Hawai’i Volcanoes National Park

When most people think of Hawai’i, they think of paradise. With its lush green islands, spectacular waterfalls and gorgeous beaches, it’s easy to see why. But what many people don’t know is that Hawai’i is also home to some of the most active volcanoes in the world. So if you’re looking for an adventure, then a trip to Hawai’i Volcanoes National Park is a must.

Hawaiʻi Volcanoes National Park encompasses two active volcanoes: Kīlauea, one of the world’s most active volcanoes, and Mauna Loa, the world’s most massive shield volcano. The park provides scientists with insight into the birth and development of the Hawaiian Islands, and ongoing studies into the processes of volcanism. For visitors, the park offers dramatic volcanic landscapes, as well as glimpses of rare flora and fauna.

Interesting Facts

Each national park has its own unique history and fun facts, but because Hawai’i Volcanoes National Park is so dynamic and its landscape changes every year, it’s even more fascinating.

Here are some fun and interesting facts about Hawai’i Volcanoes National Park:

  • The park was designated a UNESCO World Heritage Site in 1987.

  • Hawai’i Volcanoes National Park encompasses two active volcanoes: Kilauea and Mauna Loa. The large eruption of the Kilauea volcano in 2018 changed the landscape of the park forever and Kilauea remains one of the most active volcanoes in the world.

  • Standing at over 13,000 feet above sea level, Mauna Loa is the largest volcano in the world.

  • The park is home to seven different ecological zones including a tree fern forest, which receives nearly 100 inches of rainfall a year.

  • Many Hawaiians believe that Kilauea is inhabited by a family of fire gods, including Pele, the goddess of volcanoes and fire and the creator of the Hawaiian Islands.

  • Kilauea’s eruption that started in 1983 added more than 500 acres of new land have been added to the island of Hawai’i.

Getting to Hawaiʻi Volcanoes National Park

The island of Hawai’i, the “Big Island”, has two airports, one located in Kona and the other in Hilo. The Hawai’i Volcanoes National Park summit area, which is the most widely visited section of the park, is a 45-minute drive from Hilo and 2-2.5 hour drive from Kona. 

Most visitors fly into the Kona airport, making that airport a little busier than the one in Hilo. If you can get reasonable flights, I encourage you to fly into one airport and fly out of the other so that you can experience as much of the island as possible. Be sure to check on one-way rental car prices first. If you’re looking for things to do in Kona during your trip, check out this guide.

Don’t worry too much about which airport to fly into, Hawai’i Volcanoes National Park is accessible from both sides of the island. You will need a rental car to explore the park as there is no public transportation in the park and other attractions are really spread out across the rest of the Big Island.

When To Visit

Temperatures and conditions vary significantly depending on the altitude and time of year in Hawai’i. The weather at the summit of Kilauea, which is 4,000 feet, changes daily and can be rainy and cold at any time of the year.

The driest season in Hawai’i is May through October, but it can rain any time of the year. The park’s coastal area at the end of the Chain of Craters Road is often hot, dry and windy, with the possibility of showers. If you want to avoid the crowds, spring and fall are generally the best times to visit the Big Island.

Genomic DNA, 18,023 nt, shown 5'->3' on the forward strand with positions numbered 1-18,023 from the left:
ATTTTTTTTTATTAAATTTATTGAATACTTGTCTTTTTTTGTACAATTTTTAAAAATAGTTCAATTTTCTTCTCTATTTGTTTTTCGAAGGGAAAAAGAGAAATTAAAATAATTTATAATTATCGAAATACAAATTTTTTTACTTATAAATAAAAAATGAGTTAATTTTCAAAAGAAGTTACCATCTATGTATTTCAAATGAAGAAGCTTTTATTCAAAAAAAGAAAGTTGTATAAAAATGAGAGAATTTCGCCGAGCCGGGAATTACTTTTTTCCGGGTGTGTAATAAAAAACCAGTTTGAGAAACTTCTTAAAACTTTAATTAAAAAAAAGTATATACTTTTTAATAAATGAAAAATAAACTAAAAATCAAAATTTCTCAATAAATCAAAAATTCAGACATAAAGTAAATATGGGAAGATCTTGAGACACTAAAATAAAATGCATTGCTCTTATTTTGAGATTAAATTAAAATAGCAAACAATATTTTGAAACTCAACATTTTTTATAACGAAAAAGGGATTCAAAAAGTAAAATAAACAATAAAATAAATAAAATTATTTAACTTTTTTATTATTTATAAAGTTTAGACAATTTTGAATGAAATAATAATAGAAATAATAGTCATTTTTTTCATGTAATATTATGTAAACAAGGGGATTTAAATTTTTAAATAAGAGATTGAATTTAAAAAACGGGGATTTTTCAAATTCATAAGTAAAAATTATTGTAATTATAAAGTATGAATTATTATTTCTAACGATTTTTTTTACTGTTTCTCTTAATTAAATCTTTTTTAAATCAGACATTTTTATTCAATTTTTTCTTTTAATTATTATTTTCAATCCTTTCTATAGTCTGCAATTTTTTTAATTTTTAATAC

Time At The Park

If you want to see the lava up close*, allow at least two full days to visit Hawai’i Volcanoes National Park. If you don’t plan to see lava up close, you can fit the highlights of Hawaii Volcanoes National Park into one day, but you can easily spend more than 3 days in the park.

Here are some tips to help you plan your visit to the park:

  • Entry to the park is $30 per private vehicle. Consider getting a National Park Pass before your trip if you plan to visit more than 3 parks in a year.

  • The Kilauea Visitor Center is open daily from 9:00 am to 5:00 pm. and is located on the right just after you enter the park. I highly recommend you stop here on your way in. They have great information boards listing attractions, ranger talks, current conditions, and suggested itineraries for spending an hour, a full day, or multiple days in the park. You can also speak to the rangers for any last minute questions you may have.

  • In most national parks, visitors try to avoid the crowds by getting up early. That goes for Hawai’i Volcanoes National Park, but afternoons in the park aren’t to be missed either. Lava viewing is best at night and stargazing can also be spectacular in this area. Make sure you pack enough food for a full day of adventures in the park.

  • There is a second area of ​​the park, the Kahuku Unit, which is only open Thursday through Sunday from 8 a.m. to 4 p.m. This guide to Hawai’i Volcanoes National Park focuses on the central peak area of ​​the park near the Kilauea Visitor Center, not the Kahuku Unit.

* Caution:
• Stay on marked trails and overlooks, and avoid earth cracks and cliff edges. Do not enter closed areas.
• Hazardous volcanic gases are billowing out the crater and present a danger to everyone, especially people with
heart or respiratory problems, infants, young children and pregnant women.

Hawaiʻi Volcanoes National Park Maps

Maps of the Hawaii Volcanoes National park are available at the NPS Website.

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